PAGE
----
1. whether the “sticky labels” Barton developed were the same product as RoL, and
  2. whether BGI had procured this McDonald’s business.

The stakes were significant. BGI sought over half a million dollars in commissions up to the time of trial, plus an additional $1.3 million to $6.3 million in future RoL sales to domestic McDonald’s restaurants.

In characteristic fashion, expert witnesses battled at trial over BGI’s damages claim, including whether the whole approach was too speculative, and whether assumptions about manufacturing costs, price increases, and future growth were reasonable. The trial judge instructed the jury that, if it found NCR breached the contract, it could only award damages for losses BGI “actually has suffered or which it is reasonably likely to suffer in the future.”

After five days of trial, the jury received the case following (a non-McDonald’s) lunch, and delivered its verdict that afternoon: NCR breached the contract, and BGI suffered more than $8 million in lost past and future commissions on RoL sales to McDonald’s.

Ambiguity in a Contract Can Really Stick It to One Party

Seeking to overturn that verdict, NCR’s first main argument was that its RoL products fell outside the BGI contract requiring payment of commissions on “sticky labels.” NCR contended that the contract’s “sticky labels” reference encompassed only a generic wrapper bearing the sandwich name on a printed label. Because McDonald’s had decided not to print sandwich names on the labels and the RoLs contained only special-order instructions, NCR argued they were not covered.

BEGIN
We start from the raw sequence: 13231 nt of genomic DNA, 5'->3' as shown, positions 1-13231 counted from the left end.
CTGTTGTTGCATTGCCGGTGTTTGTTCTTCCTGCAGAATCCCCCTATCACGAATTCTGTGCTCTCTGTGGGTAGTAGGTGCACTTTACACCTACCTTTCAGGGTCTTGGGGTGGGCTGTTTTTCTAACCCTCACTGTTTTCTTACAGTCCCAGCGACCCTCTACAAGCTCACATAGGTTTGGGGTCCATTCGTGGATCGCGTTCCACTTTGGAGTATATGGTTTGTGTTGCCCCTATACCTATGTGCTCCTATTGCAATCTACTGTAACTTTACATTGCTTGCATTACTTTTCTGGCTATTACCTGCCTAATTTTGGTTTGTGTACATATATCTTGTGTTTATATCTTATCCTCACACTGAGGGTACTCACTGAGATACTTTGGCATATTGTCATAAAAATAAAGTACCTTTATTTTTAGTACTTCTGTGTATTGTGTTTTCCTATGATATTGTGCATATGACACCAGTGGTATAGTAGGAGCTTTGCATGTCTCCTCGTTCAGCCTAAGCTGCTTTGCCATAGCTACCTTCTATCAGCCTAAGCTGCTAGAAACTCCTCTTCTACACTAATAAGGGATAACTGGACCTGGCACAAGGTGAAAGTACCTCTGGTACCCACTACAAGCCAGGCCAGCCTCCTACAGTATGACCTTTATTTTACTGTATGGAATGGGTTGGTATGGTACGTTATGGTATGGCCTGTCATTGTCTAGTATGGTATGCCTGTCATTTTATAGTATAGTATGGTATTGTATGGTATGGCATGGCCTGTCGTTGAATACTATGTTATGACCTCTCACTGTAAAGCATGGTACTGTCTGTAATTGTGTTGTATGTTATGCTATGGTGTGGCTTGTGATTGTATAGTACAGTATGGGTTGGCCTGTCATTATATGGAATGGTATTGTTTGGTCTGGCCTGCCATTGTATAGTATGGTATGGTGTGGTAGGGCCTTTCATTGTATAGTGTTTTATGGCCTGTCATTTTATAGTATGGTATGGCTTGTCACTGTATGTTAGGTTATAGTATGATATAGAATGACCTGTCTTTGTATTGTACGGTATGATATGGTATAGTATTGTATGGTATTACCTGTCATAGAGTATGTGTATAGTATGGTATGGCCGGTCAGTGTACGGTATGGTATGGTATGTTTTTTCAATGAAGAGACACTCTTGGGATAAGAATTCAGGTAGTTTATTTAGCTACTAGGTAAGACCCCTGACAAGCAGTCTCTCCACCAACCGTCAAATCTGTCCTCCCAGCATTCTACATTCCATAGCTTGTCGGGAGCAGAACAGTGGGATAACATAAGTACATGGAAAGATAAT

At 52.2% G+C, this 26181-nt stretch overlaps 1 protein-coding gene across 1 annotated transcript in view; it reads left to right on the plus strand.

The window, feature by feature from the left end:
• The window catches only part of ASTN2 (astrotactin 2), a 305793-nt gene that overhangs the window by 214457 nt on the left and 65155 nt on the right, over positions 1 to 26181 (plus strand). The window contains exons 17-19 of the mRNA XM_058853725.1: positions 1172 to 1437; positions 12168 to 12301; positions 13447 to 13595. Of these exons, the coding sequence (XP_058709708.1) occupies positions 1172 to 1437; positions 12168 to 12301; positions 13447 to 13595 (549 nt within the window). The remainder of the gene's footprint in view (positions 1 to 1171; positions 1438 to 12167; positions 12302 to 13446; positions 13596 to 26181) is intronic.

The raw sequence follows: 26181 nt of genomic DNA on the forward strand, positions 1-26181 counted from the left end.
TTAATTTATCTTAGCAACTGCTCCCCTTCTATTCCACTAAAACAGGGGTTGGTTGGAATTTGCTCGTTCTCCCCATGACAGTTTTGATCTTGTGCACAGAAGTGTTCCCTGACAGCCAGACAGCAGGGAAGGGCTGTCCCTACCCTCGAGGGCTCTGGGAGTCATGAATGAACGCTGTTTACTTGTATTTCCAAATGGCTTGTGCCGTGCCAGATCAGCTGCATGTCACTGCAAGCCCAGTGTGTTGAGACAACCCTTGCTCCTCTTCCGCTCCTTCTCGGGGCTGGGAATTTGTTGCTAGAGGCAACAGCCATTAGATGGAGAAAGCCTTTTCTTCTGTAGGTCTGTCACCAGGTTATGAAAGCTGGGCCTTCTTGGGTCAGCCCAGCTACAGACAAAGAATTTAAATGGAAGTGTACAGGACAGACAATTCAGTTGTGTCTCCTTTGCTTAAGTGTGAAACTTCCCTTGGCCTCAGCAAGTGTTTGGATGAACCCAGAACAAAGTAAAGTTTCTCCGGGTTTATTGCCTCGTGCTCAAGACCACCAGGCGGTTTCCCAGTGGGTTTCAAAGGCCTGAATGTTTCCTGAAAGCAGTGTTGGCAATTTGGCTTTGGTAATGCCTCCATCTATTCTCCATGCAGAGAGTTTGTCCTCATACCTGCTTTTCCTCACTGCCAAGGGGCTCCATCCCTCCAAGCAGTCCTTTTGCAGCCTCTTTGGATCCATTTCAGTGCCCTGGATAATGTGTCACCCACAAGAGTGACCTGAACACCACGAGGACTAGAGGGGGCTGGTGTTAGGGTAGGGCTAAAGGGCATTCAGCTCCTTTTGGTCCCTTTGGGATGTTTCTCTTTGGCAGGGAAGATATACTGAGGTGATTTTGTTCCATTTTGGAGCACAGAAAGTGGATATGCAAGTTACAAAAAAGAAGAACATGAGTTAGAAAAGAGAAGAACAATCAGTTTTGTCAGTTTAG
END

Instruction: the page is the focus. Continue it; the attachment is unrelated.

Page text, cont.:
The court rejected this “extremely strict reading” of the parties’ contract. Because certain contract terms were ambiguous, they had to be construed together with other evidence. Relying on such other evidence showing the contract was intended to cover other applications for the labels, the court found the jury’s conclusion that “sticky labels” were not limited to generic wrappers with printed sandwich names on the labels was reasonable. Other evidence supporting this finding included NCR’s payment of commissions to BGI during the testing phase, and the use by McDonald’s of the RoLs in a manner consistent with the “sticky label” concept.

BGI Wrapped Up the Business for NCR

NCR’s second argument challenged whether BGI procured the McDonald’s RoL sales. The jury was instructed it could only find for BGI if it was a “procuring cause” of the RoL business, meaning BGI had to be a “direct and proximate link to the sale or…the efficient cause of the sale.”

This did not require BGI “to participate in all stages of the negotiation or to be present when an agreement finally is made,” but it must have done more than simply make introductions.

NCR argued that since its contract with BGI was terminated by the time McDonald’s purchased RoL in commercial quantities, BGI did not directly cause these sales. This rationale was flawed, however, because any manufacturer could terminate an independent rep before a sale is consummated if doing so was enough to avoid the commission obligation. The law enabled BGI to earn its commission if it “generated a chain of circumstances which proximately led to the sale.”